Sunday, September 21st, 2008
Ok, so it does take bigtime money to build a bridge, an airport, or a skyscraper. But money is often as much a curse as a blessing. And too often a lack of money is just an excuse for lack of creativity. Great designers embrace constraint. While big projects usually do require big money, great design doesn’t have to cost any more than mediocre. And there’s often a lot that can be done right now, often without any new money at all.
I believe it is clearly realistic and possible to deliver “Beyond Unbelievable” greatness for little to no money. Everyone should put the challenge out to themselves first to figure out how they can accomplish even greater things than they originally thought possible for really, really cheap.
The virtues of really, really cheap are legion and well known.
1. The less money you need, the less money you have to raise. How many startups failed because management spent more time raising funds than tending to the business? Every minute you spend on fundraising is a minute you’re not doing something productive.
2. The less you have to spend, the less you have to build. Less money generally means you’re doing less. And less is more. The less you do, the faster you can do it. Speed to market is the most potent weapon, for a business or anyone else.
3. It’s all about outputs, not inputs. Nobody cares how hard you work or how much effort or money you put into it. It’s the “beyond unbelievable” results the matter.
4. No money, no money management. Money isn’t like other things. It requires proper accounting controls, papers trails, reporting, etc. And it leads to potential questions about conflict of interest, etc. To the extent you avoid money, you avoid all that pain too.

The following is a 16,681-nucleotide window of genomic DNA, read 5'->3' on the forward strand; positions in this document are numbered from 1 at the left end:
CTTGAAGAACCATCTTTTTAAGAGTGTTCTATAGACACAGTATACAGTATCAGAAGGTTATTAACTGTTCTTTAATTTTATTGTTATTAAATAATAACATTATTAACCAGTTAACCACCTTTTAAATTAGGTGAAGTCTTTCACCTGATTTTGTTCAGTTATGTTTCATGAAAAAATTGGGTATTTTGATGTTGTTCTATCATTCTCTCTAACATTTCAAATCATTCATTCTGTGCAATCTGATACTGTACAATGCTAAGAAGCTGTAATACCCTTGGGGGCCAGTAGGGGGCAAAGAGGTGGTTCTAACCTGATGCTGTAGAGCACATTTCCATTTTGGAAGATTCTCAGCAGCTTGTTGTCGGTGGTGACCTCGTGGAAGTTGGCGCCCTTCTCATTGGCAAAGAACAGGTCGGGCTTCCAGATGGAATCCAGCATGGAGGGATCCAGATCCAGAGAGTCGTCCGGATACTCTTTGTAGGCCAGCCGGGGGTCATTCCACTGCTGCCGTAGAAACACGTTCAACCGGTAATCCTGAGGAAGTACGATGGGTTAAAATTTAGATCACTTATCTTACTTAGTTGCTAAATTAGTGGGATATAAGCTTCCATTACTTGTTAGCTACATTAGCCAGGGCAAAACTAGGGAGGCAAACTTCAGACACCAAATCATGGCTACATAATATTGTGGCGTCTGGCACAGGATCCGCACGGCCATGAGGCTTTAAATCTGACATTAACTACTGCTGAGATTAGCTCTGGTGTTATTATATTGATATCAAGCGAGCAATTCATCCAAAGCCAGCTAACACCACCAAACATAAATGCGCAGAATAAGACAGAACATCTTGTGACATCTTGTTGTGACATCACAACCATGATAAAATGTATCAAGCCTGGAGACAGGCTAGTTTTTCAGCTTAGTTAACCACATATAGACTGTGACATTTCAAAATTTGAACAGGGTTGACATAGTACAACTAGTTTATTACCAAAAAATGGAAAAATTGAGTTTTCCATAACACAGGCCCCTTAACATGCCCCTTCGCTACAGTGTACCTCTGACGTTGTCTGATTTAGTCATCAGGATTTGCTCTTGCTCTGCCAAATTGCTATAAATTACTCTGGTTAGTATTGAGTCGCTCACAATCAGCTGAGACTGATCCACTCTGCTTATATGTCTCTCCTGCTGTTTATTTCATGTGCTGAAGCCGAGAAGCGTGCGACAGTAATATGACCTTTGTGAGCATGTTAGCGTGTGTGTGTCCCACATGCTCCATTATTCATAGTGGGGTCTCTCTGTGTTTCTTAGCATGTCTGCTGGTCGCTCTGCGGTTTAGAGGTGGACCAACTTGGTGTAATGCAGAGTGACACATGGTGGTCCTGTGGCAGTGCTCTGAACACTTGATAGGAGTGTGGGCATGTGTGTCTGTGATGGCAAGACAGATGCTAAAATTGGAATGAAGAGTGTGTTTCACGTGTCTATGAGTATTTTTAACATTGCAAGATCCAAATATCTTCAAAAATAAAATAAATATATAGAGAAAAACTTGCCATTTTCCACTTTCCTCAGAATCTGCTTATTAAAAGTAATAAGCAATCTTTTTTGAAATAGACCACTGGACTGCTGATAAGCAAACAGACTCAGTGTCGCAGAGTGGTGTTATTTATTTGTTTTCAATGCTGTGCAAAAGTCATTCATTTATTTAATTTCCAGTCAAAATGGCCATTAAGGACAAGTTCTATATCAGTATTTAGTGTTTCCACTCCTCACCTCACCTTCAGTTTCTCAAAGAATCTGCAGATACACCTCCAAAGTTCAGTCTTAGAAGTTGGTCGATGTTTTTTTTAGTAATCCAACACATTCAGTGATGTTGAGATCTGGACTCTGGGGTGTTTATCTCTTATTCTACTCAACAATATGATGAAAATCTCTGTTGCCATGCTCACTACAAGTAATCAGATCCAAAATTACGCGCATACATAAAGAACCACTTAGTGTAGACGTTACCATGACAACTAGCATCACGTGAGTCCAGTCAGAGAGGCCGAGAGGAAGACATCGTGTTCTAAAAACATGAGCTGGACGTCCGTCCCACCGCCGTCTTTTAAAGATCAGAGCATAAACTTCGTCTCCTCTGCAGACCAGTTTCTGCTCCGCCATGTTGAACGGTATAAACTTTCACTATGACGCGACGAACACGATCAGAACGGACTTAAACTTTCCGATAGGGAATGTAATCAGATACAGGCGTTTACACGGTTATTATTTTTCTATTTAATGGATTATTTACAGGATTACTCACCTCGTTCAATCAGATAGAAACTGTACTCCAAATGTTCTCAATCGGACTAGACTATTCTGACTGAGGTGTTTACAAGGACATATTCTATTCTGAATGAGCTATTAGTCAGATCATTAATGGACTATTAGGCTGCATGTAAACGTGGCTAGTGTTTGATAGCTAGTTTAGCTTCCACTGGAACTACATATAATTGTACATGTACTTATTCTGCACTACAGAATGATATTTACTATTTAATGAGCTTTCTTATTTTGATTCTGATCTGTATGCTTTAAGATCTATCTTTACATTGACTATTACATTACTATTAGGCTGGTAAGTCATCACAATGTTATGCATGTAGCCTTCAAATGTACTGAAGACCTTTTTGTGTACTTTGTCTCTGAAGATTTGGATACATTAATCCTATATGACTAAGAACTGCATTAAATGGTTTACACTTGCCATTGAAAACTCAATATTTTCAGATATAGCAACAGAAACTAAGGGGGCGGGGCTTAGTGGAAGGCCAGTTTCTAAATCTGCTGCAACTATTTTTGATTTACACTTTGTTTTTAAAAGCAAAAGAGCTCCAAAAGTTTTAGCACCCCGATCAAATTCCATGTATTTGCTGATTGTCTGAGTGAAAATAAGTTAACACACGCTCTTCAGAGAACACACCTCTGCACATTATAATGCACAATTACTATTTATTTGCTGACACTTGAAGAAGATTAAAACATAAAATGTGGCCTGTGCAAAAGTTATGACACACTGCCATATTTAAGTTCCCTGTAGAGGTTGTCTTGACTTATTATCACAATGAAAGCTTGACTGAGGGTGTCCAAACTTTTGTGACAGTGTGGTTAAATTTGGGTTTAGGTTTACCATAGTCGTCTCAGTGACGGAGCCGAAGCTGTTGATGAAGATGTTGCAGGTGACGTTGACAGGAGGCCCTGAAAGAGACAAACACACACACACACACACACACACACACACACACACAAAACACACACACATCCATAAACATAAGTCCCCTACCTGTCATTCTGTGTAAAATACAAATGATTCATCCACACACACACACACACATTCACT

5. The less green you spend, the more green you are. You can’t waste materials if you don’t buy them in the first place. Doing more with less is earth friendly too!
6. The leaner, the cleaner. It’s easier to stick to simple elegance and the “keep it simple stupid” principle when you are spending less. As they say, a design isn’t complete when nothing else can be added, but when nothing else can be taken away. When in doubt, take it out.
7. Constraints amp up our creativity. When you can plow right through problems with money, you probably aren’t doing your best work. Money in excess is a substitute for thought. It’s like Renzo Piano said, “Instead of worrying about the lack of freedom you should be grateful for the restrictions. Creativity doesn’t need freedom, it needs rules, then you can enjoy occasionally breaking those rules.”
Nintendo didn’t have the money to compete with Sony and Microsoft in the game console development wars. So they got creative and designed the spectacular and fun but lo-tech Wii, which left the competition in the dust.
Curitiba, Brazil didn’t have the money to build a fancy metro system like Paris, so instead they built the world’s best bus system, with better than subway frequency – and boosted ridership from 25,000 to 2,000,000 per day.
Money is tight in government today. Competition for charitable dollars is fiercer than ever. To make major civic change, and do it faster and better, calls for us to be more creative and focus on doing more with less – with nothing if at all possible.
That’s not to say you can cost cut your way to greatness. Chopping scope or building a cheaper product isn’t good design, it’s taking the easy way out. Leaving sidewalks out of road projects, using crappy materials in buildings just to save a buck, etc. – these are doing less with less. We have to figure out how to do more with less. Sometimes you need great amounts of money to do great things. Sometimes you can accomplish great things on the cheap. The thing you’ve got to avoid is spending a lot of money on a second rate or inferior product. That’s the worst of both worlds.
I won’t suggest everything has to be done for a pittance. But I believe there is a unlimited potential for the citizens of our cities to make dramatic improvements where we live without requiring an unlimited bankroll to do it. I’ve suggested some ways before, for example, in my “15 Quick, Easy, and Cheap Ways to Make a Big Urban Design Impact in Indianapolis“. And I’m going to try to give more suggestions upcoming, but wanted to set the stage.
There’s a lot you, personally could do, to make your city better, today, with little or no money.